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5 of 5 people found the following review helpful
5.0 out of 5 stars Fergie Time...On Your Own Time (And Chair), 26 Feb 2014
This review is from: Alex Ferguson My Autobiography (Hardcover)
(WARNING: The review of this book may or more likely will contain spoilers!)

Do you know what's ironic, or at least has the potential to be ironic? In the opening chapter of Sir Alex Ferguson's autobiography, he mentions that after an entertaining 5-5 draw with West Brom in his final league game in charge of Manchester United at the conclusion of the 2012/13 season, Ryan Giggs jokingly said in the dressing room that "David Moyes has just resigned." Well based on United's performances so far this season, that piece of supposed light humour may very well become a reality in the near future.

But while that debate rages in the football forums, I have a review to take care of...this book. It's been highly talked about since its release with some ex-United players not taking too kindly to Fergie's opinions and choice of words. As a Manchester United supporter (there, I said it!) I found it to be a highly enjoyable read; but even if I wasn't a supporter I still would've found it more than engaging enough to see it through to the end. I don't think it's quite the blow-your-eyebrows-off-of-your-face book that the media have made it out to be, but it certainly grabs your attention and gets you thinking.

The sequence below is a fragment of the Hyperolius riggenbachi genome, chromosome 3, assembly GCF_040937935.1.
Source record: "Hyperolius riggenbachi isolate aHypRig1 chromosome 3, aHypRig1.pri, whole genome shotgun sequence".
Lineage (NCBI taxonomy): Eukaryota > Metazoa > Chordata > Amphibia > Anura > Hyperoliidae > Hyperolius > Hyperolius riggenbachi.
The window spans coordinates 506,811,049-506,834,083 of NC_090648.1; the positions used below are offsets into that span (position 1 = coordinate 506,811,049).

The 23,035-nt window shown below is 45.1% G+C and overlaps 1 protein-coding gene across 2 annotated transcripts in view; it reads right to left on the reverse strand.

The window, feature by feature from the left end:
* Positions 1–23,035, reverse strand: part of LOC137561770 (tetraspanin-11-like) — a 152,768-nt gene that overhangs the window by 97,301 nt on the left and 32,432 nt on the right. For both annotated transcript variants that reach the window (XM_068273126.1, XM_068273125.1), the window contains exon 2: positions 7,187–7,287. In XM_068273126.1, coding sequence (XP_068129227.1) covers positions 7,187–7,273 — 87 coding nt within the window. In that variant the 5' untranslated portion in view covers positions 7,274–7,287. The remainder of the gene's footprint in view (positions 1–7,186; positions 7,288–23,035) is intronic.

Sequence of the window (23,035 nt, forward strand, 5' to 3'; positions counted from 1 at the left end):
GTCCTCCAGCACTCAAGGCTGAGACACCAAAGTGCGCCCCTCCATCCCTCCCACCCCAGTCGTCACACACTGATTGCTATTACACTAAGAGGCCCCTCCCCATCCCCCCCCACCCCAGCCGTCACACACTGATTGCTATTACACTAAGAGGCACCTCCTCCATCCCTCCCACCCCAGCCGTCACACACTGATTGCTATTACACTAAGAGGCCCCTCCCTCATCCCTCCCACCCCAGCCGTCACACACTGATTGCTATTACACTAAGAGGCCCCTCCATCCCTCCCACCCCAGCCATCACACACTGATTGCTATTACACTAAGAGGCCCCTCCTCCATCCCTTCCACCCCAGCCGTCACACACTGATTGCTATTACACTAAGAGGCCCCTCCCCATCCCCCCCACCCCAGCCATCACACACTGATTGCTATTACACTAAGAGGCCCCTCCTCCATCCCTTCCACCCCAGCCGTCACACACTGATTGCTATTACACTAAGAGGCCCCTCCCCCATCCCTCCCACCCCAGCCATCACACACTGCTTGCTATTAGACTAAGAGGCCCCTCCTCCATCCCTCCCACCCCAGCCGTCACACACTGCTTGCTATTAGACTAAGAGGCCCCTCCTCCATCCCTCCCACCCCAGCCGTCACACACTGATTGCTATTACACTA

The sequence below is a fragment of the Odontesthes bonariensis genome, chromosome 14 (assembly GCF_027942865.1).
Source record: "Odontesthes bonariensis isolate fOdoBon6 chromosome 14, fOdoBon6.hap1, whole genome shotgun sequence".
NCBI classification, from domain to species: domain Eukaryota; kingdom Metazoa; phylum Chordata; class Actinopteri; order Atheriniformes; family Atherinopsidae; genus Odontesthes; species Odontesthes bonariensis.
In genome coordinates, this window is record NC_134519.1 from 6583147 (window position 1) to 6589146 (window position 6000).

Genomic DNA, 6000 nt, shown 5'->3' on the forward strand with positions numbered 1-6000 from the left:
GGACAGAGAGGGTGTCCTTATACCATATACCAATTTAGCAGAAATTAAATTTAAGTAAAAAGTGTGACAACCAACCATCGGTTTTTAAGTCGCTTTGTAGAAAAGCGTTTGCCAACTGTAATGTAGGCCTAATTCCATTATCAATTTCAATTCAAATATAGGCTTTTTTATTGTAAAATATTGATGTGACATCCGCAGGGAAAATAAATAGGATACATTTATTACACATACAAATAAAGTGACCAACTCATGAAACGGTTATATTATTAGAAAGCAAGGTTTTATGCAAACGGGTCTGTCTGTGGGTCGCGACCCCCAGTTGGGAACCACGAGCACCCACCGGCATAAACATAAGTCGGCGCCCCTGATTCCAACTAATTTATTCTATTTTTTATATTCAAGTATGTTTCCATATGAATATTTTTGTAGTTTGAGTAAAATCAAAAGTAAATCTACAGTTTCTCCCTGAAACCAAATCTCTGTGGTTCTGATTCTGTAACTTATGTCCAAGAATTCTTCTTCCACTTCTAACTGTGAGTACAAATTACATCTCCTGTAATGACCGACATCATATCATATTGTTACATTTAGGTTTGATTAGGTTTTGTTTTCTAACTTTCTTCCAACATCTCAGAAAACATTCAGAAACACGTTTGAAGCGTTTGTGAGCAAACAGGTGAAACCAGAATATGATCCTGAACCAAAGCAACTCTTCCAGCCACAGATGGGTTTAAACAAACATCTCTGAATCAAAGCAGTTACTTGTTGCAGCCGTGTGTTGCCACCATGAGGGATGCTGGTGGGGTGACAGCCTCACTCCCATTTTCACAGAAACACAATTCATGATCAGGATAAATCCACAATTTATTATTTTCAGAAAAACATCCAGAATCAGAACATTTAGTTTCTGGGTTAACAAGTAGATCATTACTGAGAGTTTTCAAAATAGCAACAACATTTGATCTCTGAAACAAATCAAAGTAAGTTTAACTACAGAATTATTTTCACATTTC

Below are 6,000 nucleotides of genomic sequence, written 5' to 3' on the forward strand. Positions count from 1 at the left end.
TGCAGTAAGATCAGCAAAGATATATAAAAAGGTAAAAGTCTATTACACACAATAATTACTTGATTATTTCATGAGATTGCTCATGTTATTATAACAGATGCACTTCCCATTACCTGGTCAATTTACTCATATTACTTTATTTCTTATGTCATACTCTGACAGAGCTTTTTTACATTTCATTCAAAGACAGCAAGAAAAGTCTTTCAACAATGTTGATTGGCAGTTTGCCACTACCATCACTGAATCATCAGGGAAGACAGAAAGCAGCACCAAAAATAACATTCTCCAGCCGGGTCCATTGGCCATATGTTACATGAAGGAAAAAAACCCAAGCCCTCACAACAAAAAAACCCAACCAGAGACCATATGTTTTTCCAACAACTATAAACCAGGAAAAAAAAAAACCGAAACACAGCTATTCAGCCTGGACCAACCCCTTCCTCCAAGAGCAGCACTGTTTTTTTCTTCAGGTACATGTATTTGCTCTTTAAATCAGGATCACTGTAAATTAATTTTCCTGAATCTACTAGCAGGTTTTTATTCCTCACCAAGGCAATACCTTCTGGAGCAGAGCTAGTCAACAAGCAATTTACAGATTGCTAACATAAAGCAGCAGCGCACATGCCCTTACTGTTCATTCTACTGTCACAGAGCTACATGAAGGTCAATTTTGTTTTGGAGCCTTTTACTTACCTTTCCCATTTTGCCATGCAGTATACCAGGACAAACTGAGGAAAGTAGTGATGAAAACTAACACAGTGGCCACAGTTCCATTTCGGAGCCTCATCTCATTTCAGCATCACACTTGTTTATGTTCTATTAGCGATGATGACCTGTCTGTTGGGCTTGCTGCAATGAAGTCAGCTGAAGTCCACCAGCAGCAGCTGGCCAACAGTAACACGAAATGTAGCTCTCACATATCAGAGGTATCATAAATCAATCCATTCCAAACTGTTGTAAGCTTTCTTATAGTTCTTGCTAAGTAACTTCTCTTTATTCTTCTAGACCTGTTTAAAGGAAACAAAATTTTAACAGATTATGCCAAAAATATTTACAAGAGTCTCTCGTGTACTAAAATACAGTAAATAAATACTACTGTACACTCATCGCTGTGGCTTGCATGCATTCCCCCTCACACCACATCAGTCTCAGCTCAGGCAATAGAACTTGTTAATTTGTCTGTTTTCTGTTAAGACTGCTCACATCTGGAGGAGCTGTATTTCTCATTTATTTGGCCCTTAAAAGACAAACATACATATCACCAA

While there is a bit of talk about Alex Ferguson's early life and managerial days at St.Mirren and Aberdeen, this book mainly focuses on the period between 2001/02 (the season he was supposed to retire but then changed his mind) and 2012/13 (when he did actually retire). He talks a lot about his thinking behind his transfer purchases, the United youth system, his methods of dealing of problematic players, and the in-game tactics used to ensure the Red Devils remained a competitive force both in the English Premiership and in the UEFA Champions League.

In the early chapters Ferguson talks about his no-nonsense temperate; the importance of keeping his teams focused and in line, reminding them that he was in charge and that they would be facing severe consequences if they stepped out of line. One example of this is when -during his early years of management- he fired a player for making a rude gesture in a team photo. He comes across as being a very, VERY passionate man when it comes to football (as if all that TV coverage wasn't obvious enough). In fact, in those same early chapters, he talks about having a steely determination, never giving up and always looking for a way to comeback and improve on previous results. The words are actually quite uplifting. If you're a person who's currently down on their luck and can't seem to catch a break, those are the kind of words you need to hear...the kind of words you want to hear. In spite of Ferguson's notable fiery temper though, the foul language is kept relatively light in this autobiography, unlike Harry Redknapp's offering which was pretty much profanity-laden from start to finish.